Madara Tropa, The Cleansing, 2015. Installation with artists’ shoes, medical herbs, animal fat, colored ribbons, electric stove and garbage bags

Nelson: How did your exploration of contemporary Mexican rituals of spiritual healing lead you to create the series Mystic Objectives, and what drew you to use materials like donated shoes, cleansing herbs, and an electric stove-top?

Tropa: I have particular interest in Mexican spiritual healing rituals and the knowledge involving them because they contain traditions and knowledge that have been preserved to the present day. They manifest a part of human nature that relies on imagination and are creative acts used to heal and express the human psyche in a similar way that art can.

I relate to the idea of an artist as a primitive shaman who has the capacity not only to recognize the presence of a problem which has to be fixed, but also his persona can be recognized as a projection of the desire of many people to change some thing for the better. Spiritual healing is not a miraculous event but implies a figure of a shaman who represents power. It is given to some people by their clients and can actually be seen as human acts of desperation arising from lack of personal, economical and political balance.

Nevertheless, in my installations the actor of the healing ritual is always absent. There is only material: primitive and personal, which exists in its installation format to interact and play through senses, colors, scents, and temperatures. The symbolism of each healing material and the personal belongings of people could make the viewer ask himself the reason why it is there.

Nelson: You divide your time between Latvia, Mexico, and the United States. What impact does this have on your artwork?

Tropa: To move between different settings is certainly contrasting and allows me to see in a new light each time. Coming back and forth allows me to recognize each country’s peculiarities. It gives me the illusion of transit in time. But we have to understand there is no back and forth, but only an exchange.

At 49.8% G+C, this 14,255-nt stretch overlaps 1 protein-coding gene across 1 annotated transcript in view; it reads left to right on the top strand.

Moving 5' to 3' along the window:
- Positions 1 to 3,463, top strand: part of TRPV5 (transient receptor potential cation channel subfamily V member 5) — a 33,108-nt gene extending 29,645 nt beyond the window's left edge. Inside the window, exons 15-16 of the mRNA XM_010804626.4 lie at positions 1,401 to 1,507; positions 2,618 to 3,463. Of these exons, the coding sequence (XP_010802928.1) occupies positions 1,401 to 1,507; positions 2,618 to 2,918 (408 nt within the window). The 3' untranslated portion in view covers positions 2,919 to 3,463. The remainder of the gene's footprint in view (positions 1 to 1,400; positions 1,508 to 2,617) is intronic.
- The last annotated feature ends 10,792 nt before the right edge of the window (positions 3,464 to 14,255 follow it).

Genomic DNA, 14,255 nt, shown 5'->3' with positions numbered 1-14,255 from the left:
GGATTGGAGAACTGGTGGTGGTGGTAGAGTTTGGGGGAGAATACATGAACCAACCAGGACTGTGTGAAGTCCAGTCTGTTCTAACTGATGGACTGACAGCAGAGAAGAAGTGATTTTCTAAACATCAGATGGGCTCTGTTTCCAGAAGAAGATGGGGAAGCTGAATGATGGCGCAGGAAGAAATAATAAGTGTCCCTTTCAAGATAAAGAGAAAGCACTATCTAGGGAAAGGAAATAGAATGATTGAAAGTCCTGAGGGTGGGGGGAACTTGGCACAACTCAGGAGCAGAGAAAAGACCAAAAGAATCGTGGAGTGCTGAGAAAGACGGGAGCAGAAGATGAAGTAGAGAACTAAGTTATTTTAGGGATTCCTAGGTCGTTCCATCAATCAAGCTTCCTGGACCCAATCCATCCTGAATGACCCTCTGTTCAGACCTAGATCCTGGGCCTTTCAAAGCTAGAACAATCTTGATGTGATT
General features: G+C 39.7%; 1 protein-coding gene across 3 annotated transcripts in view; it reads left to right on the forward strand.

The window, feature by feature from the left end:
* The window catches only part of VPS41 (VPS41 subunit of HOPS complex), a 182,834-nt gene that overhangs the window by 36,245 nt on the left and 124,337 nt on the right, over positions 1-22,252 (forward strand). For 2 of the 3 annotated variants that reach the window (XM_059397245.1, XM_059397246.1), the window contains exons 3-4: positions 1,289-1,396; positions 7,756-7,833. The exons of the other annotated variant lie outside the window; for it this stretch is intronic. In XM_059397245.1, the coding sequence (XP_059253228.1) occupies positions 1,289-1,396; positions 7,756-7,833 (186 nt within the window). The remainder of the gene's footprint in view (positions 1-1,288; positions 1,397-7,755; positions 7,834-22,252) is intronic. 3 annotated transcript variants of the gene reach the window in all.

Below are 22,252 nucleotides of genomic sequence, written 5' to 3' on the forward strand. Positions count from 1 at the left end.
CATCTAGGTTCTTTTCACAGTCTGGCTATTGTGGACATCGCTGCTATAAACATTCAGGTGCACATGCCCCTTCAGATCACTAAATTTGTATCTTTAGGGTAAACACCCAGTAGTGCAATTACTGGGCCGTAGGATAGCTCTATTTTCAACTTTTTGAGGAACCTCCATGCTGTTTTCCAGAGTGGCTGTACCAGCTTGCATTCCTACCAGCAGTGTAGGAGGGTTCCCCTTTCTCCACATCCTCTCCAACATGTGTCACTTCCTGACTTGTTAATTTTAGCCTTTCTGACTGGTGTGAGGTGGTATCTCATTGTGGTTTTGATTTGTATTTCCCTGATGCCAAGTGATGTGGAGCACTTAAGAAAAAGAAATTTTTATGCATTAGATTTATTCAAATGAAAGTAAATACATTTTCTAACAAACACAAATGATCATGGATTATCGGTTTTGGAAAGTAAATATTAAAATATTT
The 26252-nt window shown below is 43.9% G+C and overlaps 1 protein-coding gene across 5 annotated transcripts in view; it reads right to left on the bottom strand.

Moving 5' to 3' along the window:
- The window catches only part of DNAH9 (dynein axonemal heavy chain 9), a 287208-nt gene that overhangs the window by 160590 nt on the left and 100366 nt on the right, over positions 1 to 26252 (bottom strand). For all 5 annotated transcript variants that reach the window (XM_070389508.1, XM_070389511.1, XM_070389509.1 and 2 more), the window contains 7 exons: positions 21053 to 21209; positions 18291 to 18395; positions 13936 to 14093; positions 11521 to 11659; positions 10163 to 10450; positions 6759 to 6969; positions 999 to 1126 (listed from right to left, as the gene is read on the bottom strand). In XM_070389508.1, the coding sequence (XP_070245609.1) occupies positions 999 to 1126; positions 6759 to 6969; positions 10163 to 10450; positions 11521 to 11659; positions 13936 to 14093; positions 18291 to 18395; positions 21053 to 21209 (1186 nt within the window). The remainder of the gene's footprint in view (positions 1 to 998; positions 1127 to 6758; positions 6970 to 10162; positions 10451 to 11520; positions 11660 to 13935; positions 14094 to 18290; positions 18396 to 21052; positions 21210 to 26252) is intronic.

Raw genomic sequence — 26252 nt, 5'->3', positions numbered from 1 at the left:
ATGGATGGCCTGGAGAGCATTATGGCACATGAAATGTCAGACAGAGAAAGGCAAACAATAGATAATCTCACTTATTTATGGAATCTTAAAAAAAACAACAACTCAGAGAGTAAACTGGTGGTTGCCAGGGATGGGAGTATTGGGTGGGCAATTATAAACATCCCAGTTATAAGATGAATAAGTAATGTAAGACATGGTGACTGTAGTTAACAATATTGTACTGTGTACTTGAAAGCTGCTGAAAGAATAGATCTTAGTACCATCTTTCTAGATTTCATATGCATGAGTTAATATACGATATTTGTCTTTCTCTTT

As my work is about looking for the sense of being through sensory perception and the analysis of the peculiar character of memory, transit for me plays an essential role to come closer to its understanding. The extension of space and time is never exclusively physical but rather internal and I like the idea of pilgrimage as a tool of personal transformation.

As my paintings are centered on landscape, they experience an incredible exchange of impressions. Some of them grow with time and invade recent ones, therefore I can paint a tropical beach in the Pacific with the Baltic Sea’s blue, green, and grey. Some uses of colors are delusions of a sunset or a sunrise, which certainly is untraceable and exist in all places.

Madara Tropa, Permutations, 2019. Part of an installation, compressed medical herbs

Nelson: How and why did you start making videos of beaches, forests, and mountains and what are the advantages and disadvantages of using this particular medium?

Tropa: Since the first time that I travelled to remote places rich in nature as an act of resilience in order to reconnect to my inner self, I discovered that it is exactly where most of my creativity can recharge and I can experience change in my perception of time. Painting a landscape takes a certain amount of time where you look at the same scene for a prolonged time again and again. This involves thinking, rethinking, and then looking again and transforming the image according to the needs of the artist.

Taking a video also takes a certain amount of time where I have to stay still and observe the landscape. I don’t use a tripod, thus when holding the camera in my hands a certain amount of human pulse and presence can be transmitted.

Thinking about just standing and contemplating is something uncommon and mildly repulsive to most people in western culture, but it has a long tradition and meaning in the history of Eastern philosophy.

Nelson: How do you see your artwork evolving in the future?

Tropa: I have been working on constructing ephemeral spaces where I present video projections of remote landscapes together with live plants and other collected organic materials from a specific geographic source depending on the exhibition or installation location. I work on experimenting with creating different contemplative settings through visual and olfactory experiences that provoke collective memory. I study the fauna of each locality and their chemical properties. And I am continuing my painting practice.